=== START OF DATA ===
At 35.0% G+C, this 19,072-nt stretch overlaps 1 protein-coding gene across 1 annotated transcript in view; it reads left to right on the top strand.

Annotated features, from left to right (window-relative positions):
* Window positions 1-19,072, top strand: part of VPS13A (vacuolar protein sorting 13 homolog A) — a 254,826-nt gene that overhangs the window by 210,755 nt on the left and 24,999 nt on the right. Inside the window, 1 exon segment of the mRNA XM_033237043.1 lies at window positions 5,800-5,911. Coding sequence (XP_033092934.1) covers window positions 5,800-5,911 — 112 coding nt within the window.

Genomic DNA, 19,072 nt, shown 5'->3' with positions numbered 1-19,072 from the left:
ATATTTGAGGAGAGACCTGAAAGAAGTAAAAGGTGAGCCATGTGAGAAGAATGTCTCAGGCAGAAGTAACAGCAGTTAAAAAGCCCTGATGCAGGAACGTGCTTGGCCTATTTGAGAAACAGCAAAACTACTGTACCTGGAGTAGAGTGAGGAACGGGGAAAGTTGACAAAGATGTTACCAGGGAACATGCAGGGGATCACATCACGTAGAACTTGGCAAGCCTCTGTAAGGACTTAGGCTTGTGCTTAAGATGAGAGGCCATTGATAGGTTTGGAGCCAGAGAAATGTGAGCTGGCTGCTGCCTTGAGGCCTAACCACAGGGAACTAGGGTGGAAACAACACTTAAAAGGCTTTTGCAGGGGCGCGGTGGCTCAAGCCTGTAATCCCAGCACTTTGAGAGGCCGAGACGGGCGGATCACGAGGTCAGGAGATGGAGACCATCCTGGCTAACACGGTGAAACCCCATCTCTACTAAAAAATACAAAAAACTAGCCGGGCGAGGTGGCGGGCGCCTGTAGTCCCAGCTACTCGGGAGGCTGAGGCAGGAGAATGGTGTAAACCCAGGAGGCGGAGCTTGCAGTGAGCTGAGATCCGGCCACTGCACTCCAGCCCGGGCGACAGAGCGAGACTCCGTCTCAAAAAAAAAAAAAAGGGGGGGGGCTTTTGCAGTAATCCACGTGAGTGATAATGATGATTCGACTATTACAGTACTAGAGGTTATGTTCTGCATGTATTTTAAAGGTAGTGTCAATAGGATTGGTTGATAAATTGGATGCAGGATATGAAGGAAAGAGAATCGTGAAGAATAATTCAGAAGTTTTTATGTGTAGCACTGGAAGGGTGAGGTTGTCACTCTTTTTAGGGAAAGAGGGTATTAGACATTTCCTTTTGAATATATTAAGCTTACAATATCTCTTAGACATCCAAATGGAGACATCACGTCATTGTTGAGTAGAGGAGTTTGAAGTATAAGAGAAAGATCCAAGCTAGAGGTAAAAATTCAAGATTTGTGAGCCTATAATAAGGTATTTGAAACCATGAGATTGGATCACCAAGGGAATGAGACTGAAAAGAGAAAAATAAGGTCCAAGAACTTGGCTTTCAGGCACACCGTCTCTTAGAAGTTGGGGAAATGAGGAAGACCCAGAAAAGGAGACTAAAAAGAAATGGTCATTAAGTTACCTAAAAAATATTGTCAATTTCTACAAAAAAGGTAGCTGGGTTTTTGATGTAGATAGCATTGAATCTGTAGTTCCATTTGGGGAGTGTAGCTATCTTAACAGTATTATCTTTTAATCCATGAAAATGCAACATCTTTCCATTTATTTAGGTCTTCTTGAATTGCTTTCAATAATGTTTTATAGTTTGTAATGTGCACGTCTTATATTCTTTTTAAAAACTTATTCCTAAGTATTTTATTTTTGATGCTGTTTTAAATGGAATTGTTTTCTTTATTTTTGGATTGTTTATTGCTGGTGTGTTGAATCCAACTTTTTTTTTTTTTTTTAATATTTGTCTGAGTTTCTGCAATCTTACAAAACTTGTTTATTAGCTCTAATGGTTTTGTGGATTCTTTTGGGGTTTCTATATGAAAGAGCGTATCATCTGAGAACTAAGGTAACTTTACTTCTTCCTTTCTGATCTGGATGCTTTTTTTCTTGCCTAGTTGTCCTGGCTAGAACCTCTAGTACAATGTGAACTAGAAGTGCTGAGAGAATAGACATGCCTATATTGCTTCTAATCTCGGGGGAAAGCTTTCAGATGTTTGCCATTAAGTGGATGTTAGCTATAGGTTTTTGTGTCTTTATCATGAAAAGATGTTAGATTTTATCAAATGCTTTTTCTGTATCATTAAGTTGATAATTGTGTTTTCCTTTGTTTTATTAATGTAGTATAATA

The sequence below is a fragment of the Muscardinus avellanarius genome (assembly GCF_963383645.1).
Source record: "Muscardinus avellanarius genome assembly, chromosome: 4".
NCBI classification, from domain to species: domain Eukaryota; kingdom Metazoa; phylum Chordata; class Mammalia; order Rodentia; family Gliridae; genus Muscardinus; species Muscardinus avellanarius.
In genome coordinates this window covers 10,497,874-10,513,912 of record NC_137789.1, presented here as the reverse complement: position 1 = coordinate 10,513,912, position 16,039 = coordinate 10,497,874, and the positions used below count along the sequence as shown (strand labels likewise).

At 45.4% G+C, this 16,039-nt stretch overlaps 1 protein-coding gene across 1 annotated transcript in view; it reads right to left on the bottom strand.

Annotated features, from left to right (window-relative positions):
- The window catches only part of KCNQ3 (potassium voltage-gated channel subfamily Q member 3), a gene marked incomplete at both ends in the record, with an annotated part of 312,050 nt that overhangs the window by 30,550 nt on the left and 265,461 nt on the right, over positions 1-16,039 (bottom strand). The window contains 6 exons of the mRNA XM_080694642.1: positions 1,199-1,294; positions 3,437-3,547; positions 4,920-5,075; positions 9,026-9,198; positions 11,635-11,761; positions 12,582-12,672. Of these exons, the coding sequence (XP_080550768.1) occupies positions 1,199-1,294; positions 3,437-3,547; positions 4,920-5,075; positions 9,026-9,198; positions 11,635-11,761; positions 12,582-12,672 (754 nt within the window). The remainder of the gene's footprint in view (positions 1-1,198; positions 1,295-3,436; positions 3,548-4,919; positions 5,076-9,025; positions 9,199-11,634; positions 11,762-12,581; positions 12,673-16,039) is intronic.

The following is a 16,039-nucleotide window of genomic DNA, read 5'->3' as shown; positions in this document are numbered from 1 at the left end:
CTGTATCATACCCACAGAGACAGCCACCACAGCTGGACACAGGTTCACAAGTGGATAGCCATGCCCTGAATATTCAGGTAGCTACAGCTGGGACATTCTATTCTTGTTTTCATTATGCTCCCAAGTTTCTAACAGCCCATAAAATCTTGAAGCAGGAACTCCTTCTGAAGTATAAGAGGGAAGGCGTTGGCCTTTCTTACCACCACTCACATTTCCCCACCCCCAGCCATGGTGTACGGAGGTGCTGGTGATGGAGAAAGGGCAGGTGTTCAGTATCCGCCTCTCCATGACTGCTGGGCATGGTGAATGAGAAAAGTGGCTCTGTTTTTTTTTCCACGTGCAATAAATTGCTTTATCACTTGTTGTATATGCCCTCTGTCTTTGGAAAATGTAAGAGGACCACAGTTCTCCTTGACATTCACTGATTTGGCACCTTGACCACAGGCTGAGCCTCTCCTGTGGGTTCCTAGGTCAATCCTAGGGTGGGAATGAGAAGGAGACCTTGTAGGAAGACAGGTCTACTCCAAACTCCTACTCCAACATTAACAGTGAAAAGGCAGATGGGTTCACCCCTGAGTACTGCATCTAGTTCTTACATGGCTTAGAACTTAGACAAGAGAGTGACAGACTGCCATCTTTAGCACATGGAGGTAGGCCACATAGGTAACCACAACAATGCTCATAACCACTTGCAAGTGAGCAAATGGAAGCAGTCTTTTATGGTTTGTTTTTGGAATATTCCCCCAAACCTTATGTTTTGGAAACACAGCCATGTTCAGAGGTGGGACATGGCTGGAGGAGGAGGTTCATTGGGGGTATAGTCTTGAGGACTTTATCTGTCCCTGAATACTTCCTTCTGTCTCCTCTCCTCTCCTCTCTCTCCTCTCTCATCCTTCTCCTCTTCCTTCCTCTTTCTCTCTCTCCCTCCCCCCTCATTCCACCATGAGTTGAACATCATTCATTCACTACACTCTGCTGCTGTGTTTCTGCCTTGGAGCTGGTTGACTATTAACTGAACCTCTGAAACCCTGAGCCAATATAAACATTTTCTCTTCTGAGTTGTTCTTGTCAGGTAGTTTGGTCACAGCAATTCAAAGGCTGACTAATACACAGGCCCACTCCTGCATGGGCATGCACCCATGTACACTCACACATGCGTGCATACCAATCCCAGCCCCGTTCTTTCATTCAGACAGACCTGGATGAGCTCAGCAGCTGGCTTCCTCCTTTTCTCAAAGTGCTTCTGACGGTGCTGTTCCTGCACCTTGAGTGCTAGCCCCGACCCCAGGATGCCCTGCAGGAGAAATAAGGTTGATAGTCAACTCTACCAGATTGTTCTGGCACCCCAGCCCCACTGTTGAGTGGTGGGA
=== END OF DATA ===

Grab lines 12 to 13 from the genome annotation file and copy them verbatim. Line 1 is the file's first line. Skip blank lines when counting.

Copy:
- The window catches only part of KCNQ3 (potassium voltage-gated channel subfamily Q member 3), a gene marked incomplete at both ends in the record, with an annotated part of 312,050 nt that overhangs the window by 30,550 nt on the left and 265,461 nt on the right, over positions 1-16,039 (bottom strand). The window contains 6 exons of the mRNA XM_080694642.1: positions 1,199-1,294; positions 3,437-3,547; positions 4,920-5,075; positions 9,026-9,198; positions 11,635-11,761; positions 12,582-12,672. Of these exons, the coding sequence (XP_080550768.1) occupies positions 1,199-1,294; positions 3,437-3,547; positions 4,920-5,075; positions 9,026-9,198; positions 11,635-11,761; positions 12,582-12,672 (754 nt within the window). The remainder of the gene's footprint in view (positions 1-1,198; positions 1,295-3,436; positions 3,548-4,919; positions 5,076-9,025; positions 9,199-11,634; positions 11,762-12,581; positions 12,673-16,039) is intronic.

The following is a 16,039-nucleotide window of genomic DNA, read 5'->3' as shown; positions in this document are numbered from 1 at the left end: